You are currently viewing How do I get to understand comedy in English? It just doesn’t make me laugh… What should I do?

How do I get to understand comedy in English? It just doesn’t make me laugh… What should I do?

This article is dedicated to all those who dream of being funny in English.

Humour is a bridge that connects cultures, breaks down barriers, and enlightens conversations. It might seem like a daunting goal, but with each step in your language journey, you are getting closer.
Created with love by: My Personal English Coach in December 2023

🌟 Where Do We Start?

Being funny in a second language is not just about mastering vocabulary or grammar; it’s about understanding the nuances of culture, context, and timing. Today, we accept the challenge of creating a strategy towards this goal to help make the process of understanding more… well, fun and light. As you analyse with us the most useful communication strategies to finally understand jokes in English, step by step you will find yourself not only understanding English humour, but also creating your own. 🇬🇧😄

Why does Ars Comica go beyond language learning?

The difficulties in understanding jokes in a second language go well beyond understanding vocabulary or grammar.

Indeed, it is precisely there where we can seek a challenge worthy of an Advanced Level (C1-C2) because to laugh (and make others laugh) in the language we are studying, we must take note of 3 major obstacles that we will have to overcome.

These Are:

  • Cultural References: Many jokes rely on specific cultural knowledge or social contexts, which may not be familiar to non-native speakers. British humour, in particular, often includes references to local celebrities, historical events, or societal norms.
  • Language Nuances: Humour often plays on words, using puns, idioms, or subtle linguistic features like intonation or word stress, which can be difficult for learners to catch.
  • Speed and Spontaneity: Comedy shows like “Have I Got News for You” often feature quick exchanges and spontaneous wit, which can be hard to keep up with for those still mastering the language.

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Why Do We Laugh?

We cannot hope to make a public laugh while telling a joke in a language we haven’t always spoken, or to be the life of the party in English if we don’t first understand the principles that make language a humorous tool.

OK… But… Why?

Because much of the comic effect is intuitive in our first language, making it impossible to replicate without a strong awareness. To laugh and make others laugh, we must therefore approach what we at MPEC call bilingual identity. This includes understanding not only the language itself but also the cultural and social contexts that shape humour. Being funny requires an advanced level of language proficiency, as it often involves playing with language norms and expectations.

But, you might ask, does language allow us to create a comic effect in some way? Yes, absolutely.

These are the Top Five Linguistic Devices Creating Comic Effect:

  • Puns: A play on words that have similar sounds but different meanings, or a single word with multiple meanings, used in a humorous way.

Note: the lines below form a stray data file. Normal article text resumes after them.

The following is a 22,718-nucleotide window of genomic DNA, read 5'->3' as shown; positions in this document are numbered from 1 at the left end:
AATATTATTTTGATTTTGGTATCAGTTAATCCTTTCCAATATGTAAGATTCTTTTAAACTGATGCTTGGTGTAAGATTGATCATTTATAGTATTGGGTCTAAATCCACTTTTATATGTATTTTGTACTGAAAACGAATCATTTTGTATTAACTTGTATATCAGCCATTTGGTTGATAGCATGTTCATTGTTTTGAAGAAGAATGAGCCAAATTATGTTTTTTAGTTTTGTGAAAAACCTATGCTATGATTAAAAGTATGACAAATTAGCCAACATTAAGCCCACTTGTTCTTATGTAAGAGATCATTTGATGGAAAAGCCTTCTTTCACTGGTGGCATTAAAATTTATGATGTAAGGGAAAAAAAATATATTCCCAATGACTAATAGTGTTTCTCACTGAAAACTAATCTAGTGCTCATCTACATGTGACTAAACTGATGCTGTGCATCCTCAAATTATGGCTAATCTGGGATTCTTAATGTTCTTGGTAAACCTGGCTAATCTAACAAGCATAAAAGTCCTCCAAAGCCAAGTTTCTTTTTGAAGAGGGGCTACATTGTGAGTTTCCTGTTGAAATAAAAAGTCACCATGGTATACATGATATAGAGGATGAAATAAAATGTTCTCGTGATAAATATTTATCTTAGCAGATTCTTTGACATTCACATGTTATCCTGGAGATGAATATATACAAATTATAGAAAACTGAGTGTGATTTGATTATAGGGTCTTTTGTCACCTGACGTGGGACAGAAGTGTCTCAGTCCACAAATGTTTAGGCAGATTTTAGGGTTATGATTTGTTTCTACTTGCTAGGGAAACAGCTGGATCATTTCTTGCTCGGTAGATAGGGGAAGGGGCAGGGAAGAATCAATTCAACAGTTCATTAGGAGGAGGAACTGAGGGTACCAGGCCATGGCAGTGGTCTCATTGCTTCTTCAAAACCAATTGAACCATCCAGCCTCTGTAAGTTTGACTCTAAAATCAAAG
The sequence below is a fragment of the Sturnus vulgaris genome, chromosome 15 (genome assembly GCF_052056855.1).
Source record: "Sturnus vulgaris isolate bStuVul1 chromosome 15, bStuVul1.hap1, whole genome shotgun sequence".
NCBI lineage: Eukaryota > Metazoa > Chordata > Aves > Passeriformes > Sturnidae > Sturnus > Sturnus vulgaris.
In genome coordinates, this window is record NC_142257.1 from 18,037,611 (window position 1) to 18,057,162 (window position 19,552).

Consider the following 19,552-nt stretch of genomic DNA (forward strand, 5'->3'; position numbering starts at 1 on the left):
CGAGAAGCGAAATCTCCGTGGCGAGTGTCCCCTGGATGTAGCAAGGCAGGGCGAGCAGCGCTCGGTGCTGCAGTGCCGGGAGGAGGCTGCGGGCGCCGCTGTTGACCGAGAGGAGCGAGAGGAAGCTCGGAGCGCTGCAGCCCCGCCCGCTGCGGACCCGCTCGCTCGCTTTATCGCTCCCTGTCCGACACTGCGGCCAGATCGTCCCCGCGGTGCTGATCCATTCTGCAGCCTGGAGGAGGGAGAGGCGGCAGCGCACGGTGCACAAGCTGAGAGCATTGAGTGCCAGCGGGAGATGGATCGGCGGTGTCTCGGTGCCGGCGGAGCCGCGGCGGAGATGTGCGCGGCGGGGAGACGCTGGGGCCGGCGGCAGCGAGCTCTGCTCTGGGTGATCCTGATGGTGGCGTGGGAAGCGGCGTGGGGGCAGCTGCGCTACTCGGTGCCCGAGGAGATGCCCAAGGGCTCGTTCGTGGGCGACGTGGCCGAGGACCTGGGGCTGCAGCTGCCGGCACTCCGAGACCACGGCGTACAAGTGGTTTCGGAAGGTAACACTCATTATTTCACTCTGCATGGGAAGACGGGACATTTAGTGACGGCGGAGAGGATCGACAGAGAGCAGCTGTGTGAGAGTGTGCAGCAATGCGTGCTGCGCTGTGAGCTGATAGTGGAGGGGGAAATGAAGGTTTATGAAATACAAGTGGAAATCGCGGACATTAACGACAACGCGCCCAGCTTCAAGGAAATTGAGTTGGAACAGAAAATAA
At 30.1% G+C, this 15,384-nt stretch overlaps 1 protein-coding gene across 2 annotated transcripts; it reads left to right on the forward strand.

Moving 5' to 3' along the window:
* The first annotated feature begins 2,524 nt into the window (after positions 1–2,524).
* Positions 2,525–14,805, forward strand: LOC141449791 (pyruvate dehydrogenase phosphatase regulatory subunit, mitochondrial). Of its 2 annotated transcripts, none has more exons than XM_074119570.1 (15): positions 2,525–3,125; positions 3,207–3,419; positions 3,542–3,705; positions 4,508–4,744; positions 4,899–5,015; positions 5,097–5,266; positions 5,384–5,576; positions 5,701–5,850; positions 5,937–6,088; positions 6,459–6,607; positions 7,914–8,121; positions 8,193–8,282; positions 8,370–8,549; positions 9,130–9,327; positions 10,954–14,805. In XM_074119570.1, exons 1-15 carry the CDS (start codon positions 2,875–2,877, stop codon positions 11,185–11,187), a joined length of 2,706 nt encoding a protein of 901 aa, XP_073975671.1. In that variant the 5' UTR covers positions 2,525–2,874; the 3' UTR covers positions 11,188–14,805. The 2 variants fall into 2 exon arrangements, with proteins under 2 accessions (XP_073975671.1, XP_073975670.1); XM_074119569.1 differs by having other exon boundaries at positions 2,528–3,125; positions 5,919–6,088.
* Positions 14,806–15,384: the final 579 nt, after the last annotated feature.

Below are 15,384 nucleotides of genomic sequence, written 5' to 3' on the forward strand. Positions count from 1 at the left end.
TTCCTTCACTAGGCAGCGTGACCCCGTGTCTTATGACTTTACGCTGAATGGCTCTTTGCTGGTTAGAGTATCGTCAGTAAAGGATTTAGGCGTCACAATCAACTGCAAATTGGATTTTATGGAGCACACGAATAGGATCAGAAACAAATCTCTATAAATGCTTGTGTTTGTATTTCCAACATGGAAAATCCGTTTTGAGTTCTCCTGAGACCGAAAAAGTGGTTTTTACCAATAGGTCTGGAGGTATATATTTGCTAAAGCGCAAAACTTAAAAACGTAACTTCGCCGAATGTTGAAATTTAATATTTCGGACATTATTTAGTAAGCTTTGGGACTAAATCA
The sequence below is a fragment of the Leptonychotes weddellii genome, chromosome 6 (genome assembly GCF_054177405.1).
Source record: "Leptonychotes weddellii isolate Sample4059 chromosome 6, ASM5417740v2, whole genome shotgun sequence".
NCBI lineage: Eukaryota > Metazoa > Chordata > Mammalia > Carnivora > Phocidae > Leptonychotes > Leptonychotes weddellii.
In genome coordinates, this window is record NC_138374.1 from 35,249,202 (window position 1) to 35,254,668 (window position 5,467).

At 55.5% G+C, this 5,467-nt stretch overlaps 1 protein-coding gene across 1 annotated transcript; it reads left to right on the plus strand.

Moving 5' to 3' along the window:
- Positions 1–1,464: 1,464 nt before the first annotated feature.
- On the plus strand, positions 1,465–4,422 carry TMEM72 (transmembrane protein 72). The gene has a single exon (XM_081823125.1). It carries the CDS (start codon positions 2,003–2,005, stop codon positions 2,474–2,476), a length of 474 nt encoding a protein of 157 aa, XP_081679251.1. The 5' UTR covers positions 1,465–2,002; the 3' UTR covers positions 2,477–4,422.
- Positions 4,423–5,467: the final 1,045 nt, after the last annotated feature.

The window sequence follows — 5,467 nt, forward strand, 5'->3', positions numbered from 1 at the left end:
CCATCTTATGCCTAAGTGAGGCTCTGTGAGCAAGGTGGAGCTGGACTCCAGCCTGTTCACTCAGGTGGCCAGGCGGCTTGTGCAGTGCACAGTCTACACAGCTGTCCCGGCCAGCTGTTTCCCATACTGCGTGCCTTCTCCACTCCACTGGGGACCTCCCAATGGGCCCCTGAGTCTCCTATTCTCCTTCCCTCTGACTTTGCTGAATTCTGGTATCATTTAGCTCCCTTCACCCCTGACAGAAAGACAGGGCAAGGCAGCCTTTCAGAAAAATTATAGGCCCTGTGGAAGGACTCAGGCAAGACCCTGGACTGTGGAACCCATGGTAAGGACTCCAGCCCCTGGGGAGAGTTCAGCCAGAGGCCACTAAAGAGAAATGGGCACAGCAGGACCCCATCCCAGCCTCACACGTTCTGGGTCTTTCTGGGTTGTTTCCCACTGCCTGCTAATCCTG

• Hyperbole: Exaggeration for comic effect, often used to create a ridiculous or absurd image.
  • Irony: Saying the opposite of what one means, often for sarcastic or humorous effect.
  • Sarcasm: A form of verbal irony where someone says the opposite of what they truly mean, usually in a sharp or cutting way.
  • Understatement: Deliberately making a situation seem less important or serious than it is, often leading to humorous contrast.

Are you working on a training project for your team or company?

3 Strategic Steps To Start Your Journey Towards Humour in English

To develop a joke-comprehension listening strategy, consider this three-round approach:

  1. First Round – Without Subtitles:
    • Focus on overall understanding and pick up on tone, speed, and delivery of speech.
    • Note down any familiar words or phrases and the context in which jokes are delivered.
  2. Second Round – With English Subtitles:
    • Read along to clarify misunderstood or missed parts.
    • Pay attention to wordplay, cultural references, and how they relate to the humour.
  3. Third Round (Optional) – Without Subtitles:
    • Test your understanding and recall of the jokes.
    • Focus on nuances like intonation, expression, and timing that contribute to the humour.

Between rounds, it’s beneficial to research unfamiliar references or vocabulary.

To make this strategy both feasible and enjoyable, you need to carefully select your ‘source video’. Here are our suggestions to help you choose:

  1. Pick an accent you like and would like to imitate.
  2. Ensure the video is short enough to watch multiple times without having to take days off work.
  3. Choose videos with a weekly or daily continuation (YouTube channels, TV series, comedic podcasts, etc.). This makes it easier to turn this strategy into a new habit.

For us, several tops tick all the boxes. We love the BBC series ‘Have I Got News For You’. We adore Conan O’Brien and his podcast ‘Conan O’Brien Needs a Friend’. But there are also the stand-up comedians who are hilarious: Ricky Gervais (UK), Chris Rock (US), Bill Burr (US), and many others.

3 Perfect Examples To Start With:

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